Philippe Honoré was killed yesterday in Paris. He was one of the victims of the attack on Charlie Hebdo, the bloodiest terrorist attack in the French capital since 1835’s “machine infernale” on the Boulevard du Temple. He was loved by French Fans of Crime Fiction, who found his drawings in Charlie Hedbo, and in publications such as Le Magazine littéraire, Le Monde and Les Inrockuptibles. In the monthly mainstream literary magazine Lire, he published his famous Rebus, the “Rébus d’Honoré”. They mainly consisted in pictograms representing names of authors, title of literary works, or famous quotes in rebus form. The following (see below) is for example Honoré’s representation of the American inventor of Crime Fiction.
And the Following is the name of a famous French fictional 19th-century rogue, whose name has become common in various languages to describe implausible adventure stories, and plots full of unexpected twists. Les Drames de Paris, introducing his adventures, was published in 1857.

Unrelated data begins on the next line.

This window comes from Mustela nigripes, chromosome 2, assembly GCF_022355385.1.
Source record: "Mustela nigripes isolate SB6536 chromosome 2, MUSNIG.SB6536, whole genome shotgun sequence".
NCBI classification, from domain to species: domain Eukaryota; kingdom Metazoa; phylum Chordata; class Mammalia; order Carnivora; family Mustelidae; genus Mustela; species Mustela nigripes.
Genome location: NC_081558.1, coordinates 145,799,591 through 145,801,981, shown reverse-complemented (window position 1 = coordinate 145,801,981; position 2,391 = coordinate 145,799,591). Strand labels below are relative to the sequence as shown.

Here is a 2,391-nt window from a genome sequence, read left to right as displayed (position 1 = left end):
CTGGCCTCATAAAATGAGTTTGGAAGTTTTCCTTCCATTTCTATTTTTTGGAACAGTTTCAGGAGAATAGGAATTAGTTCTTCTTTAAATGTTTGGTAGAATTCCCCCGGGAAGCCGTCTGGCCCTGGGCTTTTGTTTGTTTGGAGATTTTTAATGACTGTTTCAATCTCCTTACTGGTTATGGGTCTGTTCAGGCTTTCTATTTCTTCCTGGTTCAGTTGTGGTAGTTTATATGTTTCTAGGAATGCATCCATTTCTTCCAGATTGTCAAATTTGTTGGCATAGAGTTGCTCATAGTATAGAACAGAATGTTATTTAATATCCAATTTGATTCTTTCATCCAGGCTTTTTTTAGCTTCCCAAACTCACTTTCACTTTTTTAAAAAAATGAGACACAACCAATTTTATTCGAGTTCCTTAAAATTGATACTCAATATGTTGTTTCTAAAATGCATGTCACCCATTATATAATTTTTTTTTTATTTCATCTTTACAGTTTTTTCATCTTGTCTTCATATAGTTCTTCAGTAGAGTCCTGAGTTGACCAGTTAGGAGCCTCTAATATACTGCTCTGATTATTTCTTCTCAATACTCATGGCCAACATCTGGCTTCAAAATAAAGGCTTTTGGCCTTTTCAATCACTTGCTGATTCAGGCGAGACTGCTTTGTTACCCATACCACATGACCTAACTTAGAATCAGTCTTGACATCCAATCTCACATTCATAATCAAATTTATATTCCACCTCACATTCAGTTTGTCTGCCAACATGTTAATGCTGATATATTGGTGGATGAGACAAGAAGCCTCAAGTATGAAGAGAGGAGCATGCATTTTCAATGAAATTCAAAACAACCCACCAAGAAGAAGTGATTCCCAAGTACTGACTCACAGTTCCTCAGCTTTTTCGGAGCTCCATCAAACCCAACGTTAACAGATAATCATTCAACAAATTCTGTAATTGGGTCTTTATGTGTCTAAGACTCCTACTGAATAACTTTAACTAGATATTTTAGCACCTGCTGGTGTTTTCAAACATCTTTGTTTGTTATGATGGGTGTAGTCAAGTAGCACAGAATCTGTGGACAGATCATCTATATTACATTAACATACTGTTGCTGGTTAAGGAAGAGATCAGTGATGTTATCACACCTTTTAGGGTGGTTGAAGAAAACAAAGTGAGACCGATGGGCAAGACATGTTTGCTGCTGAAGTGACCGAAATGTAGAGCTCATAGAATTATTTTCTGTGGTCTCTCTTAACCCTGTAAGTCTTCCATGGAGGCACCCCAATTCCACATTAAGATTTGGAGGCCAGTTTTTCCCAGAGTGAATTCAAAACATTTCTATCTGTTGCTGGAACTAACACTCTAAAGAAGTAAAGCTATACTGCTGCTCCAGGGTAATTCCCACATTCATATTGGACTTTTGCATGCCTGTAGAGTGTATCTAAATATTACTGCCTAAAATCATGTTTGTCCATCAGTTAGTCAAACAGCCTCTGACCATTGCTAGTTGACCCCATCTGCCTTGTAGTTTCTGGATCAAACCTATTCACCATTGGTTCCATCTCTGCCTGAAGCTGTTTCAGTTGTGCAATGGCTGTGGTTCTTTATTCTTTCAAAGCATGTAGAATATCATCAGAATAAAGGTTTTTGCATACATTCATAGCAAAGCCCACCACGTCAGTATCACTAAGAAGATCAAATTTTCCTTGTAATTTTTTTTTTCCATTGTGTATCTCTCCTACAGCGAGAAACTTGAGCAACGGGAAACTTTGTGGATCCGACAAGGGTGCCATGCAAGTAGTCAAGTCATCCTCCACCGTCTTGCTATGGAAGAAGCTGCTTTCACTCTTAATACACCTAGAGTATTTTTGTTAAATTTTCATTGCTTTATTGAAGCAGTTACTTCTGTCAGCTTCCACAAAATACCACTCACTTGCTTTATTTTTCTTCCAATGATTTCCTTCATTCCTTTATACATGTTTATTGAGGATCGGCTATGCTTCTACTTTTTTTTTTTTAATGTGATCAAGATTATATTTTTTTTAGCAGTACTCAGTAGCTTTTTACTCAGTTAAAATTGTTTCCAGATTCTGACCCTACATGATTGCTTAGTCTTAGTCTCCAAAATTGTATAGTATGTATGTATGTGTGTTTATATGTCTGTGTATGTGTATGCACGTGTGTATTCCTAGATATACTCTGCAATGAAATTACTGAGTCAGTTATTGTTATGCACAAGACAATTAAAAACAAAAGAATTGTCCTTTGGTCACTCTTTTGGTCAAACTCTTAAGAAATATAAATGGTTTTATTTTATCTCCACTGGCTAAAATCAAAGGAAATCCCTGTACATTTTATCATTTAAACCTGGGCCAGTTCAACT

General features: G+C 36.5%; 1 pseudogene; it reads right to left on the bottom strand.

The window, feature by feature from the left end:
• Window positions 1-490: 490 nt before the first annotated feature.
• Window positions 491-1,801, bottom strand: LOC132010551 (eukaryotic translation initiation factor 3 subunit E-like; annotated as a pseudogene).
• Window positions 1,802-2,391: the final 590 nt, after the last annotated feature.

The existence of a riddle is the first criteria of the detective novel (hence Régis Messac’s insistence in considering Sophocles’ tragedy Oedipus Rex in the genealogy of the genre) and Honoré’s affinity with this genre is evident. The poetics of the rebus (Non verbis, sed rebus) relying on things, rather than words to express ideas can be linked, too, with what has been seen by critics as the noir “cinematographic” narration : a genre-defining commitment to using an “objective” style, to showing, rather than telling. Honoré’s graphic style, too, marked by sharp contrasts, shadows, with drawings often in black and white and reminiscent of woodcut printing was “noir”.
This was in evidence in his illustration of crime fiction.
This stark quality contributed to make his press illustrations so powerful. The image below was his last published drawing on Charlie Hebdo’s twitter account, on the morning of his assassination.